(b. ca. 1554, Venezia, d. ca. 1590, Venezia)
Self-Portrait with Madrigalc. 1578
Oil on canvas, 94 x 92 cm
Galleria degli Uffizi, Florence
Maria Robusti Tintoretta was the daughter and pupil of Jacopo Tintoretto. She became a portrait painter of genuine merit and painted many of the most important figures of Venice. As a result of her reputation she was invited to the court of Vienna and that of Madrid but she declined these attractive offers out of affection for her father. Her early death at the age of 30 was a terrible blow to him.
Marietta's skills in this specific type of portraiture are recorded by Raffaello Borghini (1584) and Claudio Ridolfi (1648) who stress the close relationship between the activity as a painter and musician of the young artist. The link between music and painting seems further strengthened by the statement that Marietta painted sketches of the gentlemen and ladies of Venice, entertaining them during their sittings with music and song.
On this canvas the young woman is shown in three-quarter figure, in a white dress in thick pleated fabric, where the colour and lines merge with those of the music sheet she holds in one hand, while the other brushes against the keys of a harpsichord. The depiction of the music in the foreground is extraordinarily accurate and possibly shows the part sung by the young woman, i.e. page 24, with the notes and text of the Cantus of the madrigal by Philippe Verdelot Madonna per voi ardo in the Primo Libro dei Madrigali, printed in Venice in 1533. The sidelong glance and slightly turned body seem to indicate that the portrait was painted in front of a mirror and that it is indeed a self-portrait, as generally thought.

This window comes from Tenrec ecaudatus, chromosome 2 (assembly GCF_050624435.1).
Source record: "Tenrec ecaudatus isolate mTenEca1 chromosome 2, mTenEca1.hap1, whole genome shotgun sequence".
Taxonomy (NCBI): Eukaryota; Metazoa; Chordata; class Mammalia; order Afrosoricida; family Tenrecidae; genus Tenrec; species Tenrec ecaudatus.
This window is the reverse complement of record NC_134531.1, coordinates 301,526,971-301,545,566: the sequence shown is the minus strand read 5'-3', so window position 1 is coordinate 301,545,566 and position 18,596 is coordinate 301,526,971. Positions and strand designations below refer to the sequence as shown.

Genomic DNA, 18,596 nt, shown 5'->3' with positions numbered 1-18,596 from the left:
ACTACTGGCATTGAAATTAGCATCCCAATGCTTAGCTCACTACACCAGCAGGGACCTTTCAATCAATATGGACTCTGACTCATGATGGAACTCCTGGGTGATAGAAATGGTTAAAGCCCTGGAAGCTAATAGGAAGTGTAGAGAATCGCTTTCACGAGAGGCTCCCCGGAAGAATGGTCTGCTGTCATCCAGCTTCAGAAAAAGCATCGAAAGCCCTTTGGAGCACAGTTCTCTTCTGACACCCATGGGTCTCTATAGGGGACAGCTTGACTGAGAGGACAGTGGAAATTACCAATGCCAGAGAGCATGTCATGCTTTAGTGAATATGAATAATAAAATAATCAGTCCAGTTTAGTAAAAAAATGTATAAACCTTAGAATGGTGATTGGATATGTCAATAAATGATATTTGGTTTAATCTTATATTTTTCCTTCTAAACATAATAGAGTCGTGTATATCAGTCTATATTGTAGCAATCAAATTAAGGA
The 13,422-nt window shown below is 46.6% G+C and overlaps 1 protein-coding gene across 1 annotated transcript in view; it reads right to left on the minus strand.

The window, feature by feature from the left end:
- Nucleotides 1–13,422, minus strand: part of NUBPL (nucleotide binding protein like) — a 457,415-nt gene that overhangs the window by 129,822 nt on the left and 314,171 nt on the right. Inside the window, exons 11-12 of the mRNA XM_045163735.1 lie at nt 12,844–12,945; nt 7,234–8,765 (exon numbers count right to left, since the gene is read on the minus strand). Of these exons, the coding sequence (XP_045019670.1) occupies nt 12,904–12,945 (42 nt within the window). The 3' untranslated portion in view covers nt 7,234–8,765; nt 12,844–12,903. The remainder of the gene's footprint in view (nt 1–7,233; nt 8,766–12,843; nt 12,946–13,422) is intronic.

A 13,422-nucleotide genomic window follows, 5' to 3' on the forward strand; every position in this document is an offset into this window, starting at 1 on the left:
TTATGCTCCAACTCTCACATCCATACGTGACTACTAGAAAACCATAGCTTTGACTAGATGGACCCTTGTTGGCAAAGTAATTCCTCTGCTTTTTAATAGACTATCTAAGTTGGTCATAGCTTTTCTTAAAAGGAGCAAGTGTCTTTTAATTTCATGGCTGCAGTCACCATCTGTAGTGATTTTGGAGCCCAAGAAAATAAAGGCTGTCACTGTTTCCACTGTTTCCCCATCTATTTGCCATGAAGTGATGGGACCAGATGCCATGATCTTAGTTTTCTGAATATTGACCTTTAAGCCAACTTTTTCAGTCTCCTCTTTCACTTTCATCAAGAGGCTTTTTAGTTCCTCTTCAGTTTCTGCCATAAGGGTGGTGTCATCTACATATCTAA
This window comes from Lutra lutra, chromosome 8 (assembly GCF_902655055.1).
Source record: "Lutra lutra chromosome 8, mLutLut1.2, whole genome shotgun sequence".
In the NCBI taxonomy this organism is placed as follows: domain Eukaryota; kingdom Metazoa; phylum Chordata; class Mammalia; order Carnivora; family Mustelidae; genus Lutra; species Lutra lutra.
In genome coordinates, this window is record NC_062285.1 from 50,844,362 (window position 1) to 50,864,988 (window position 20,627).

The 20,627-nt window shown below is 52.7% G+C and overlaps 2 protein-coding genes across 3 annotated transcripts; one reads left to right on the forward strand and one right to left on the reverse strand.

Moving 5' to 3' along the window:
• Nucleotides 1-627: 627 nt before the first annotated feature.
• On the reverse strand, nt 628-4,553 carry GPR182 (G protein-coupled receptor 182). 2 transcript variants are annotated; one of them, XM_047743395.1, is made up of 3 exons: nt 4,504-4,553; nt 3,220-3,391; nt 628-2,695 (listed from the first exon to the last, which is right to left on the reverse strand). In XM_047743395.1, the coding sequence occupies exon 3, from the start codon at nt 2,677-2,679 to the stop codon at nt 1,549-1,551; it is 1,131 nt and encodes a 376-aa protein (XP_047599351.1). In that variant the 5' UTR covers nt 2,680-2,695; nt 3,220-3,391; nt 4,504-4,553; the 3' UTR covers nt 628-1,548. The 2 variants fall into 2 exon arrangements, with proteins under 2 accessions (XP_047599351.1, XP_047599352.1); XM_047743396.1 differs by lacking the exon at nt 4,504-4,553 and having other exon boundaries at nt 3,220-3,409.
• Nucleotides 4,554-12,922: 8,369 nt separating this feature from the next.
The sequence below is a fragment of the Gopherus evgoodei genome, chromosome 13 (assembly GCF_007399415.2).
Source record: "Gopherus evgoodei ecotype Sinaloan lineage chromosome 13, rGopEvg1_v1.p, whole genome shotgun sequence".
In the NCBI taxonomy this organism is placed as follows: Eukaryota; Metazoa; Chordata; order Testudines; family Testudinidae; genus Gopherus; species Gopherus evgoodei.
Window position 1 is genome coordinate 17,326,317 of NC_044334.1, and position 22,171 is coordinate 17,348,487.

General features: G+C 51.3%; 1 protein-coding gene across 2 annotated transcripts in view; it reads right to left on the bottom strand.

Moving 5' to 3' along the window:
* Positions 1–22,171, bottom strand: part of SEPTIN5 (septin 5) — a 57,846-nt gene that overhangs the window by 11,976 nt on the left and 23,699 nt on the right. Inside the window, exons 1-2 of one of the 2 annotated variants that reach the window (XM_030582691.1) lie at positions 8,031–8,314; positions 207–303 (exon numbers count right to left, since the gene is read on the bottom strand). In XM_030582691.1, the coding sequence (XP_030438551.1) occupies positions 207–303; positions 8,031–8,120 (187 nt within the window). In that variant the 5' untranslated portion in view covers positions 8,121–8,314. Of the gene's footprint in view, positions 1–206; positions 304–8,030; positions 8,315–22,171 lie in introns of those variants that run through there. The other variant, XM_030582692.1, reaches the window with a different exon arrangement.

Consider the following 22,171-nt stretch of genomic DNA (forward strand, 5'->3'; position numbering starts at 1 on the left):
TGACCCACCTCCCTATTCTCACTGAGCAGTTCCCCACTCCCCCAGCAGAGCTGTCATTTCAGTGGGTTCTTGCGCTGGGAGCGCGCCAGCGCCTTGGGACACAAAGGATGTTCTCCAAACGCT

Marietta does not appear to have received commissions for major religious paintings, and, like other women artists in this period, she worked primarily as a portrait painter. Apart from the present Self-Portrait (Corridoio Vasariano in the Galleria degli Uffizi), no work can be assigned to her with certainty.